In this study, Heather N. Richardson, Wanette M. Vargas, Lynn Bengston and Brian. W. Whitcomb, of the University of Massachusetts in Amherst American city, as well as Nicholas W. Gilpin, of the State University of Louisiana in New Orleans, United States, compared the myelin in the prefrontal cortex (an area of the brain that is vital to reason and make decisions) in young male rats who gave a daily sweetened alcohol or sweetened water access for two weeks. It was found that animals that drank alcohol in his teens experienced a reduction in the levels of myelin in the prefrontal cortex, compared with those who drank a similar amount of sweetened water. When the researchers examined the animals exposed to the alcohol several months later, they found that continued showing levels of myelin reduced as adults.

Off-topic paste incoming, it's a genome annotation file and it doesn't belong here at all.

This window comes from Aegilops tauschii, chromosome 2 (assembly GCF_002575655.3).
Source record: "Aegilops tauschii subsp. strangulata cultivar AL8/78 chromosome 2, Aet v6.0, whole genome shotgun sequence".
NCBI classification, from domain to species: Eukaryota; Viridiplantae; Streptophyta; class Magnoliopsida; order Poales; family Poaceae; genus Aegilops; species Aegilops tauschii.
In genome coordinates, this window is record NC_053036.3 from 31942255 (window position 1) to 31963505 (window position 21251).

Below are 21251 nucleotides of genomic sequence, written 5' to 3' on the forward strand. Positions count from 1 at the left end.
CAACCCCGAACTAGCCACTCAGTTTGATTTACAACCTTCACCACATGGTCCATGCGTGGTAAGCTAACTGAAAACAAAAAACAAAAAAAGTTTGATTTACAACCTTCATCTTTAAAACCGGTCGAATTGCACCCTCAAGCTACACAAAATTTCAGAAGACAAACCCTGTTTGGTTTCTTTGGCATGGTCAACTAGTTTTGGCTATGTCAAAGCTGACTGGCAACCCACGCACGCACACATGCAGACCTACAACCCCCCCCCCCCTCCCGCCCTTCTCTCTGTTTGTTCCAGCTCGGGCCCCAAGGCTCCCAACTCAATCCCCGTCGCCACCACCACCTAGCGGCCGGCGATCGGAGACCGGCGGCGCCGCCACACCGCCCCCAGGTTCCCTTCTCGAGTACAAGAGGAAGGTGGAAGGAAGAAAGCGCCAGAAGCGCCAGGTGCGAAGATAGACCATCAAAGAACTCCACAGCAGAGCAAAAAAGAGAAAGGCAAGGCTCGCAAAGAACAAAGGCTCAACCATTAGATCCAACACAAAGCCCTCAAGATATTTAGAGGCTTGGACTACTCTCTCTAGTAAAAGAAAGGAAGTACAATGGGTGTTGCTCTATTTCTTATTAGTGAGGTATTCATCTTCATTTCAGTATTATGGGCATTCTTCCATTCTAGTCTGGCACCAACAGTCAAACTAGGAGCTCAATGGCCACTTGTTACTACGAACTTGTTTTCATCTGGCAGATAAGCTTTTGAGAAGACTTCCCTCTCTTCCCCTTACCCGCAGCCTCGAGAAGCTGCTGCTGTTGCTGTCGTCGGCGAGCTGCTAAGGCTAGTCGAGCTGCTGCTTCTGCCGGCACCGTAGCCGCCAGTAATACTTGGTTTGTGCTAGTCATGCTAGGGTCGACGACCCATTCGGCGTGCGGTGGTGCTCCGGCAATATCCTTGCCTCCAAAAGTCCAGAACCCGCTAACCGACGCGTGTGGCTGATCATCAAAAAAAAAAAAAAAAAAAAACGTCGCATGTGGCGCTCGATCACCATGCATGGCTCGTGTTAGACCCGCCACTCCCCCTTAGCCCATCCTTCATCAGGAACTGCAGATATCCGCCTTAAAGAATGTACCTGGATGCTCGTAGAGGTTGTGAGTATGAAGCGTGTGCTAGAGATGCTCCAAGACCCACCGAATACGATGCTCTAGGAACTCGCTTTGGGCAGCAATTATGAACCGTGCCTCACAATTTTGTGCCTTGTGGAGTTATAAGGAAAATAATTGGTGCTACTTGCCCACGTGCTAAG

PALESTINE TEXAS tspan:3m
Buying prescription drugs via the Internet: A consumer guide to PALESTINE TEXAS
The Internet has changed the way we live, work and even as bought. The advance of the Internet has made it possible to compare prices and buy products without having to leave the house. But when used for medicine is important to be very careful. Some websites sell drugs that are not legitimate, putting their health at risk.
For example, some websites that sell medicines:
They are not licensed pharmacies with state of the United States or are not really pharmacies.
They can give an incorrect diagnosis or sell you a drug that is not appropriate for your medical condition.
Do not protect your personal data (eg social security number and credit cards).
Some of the drugs that are sold on the Internet: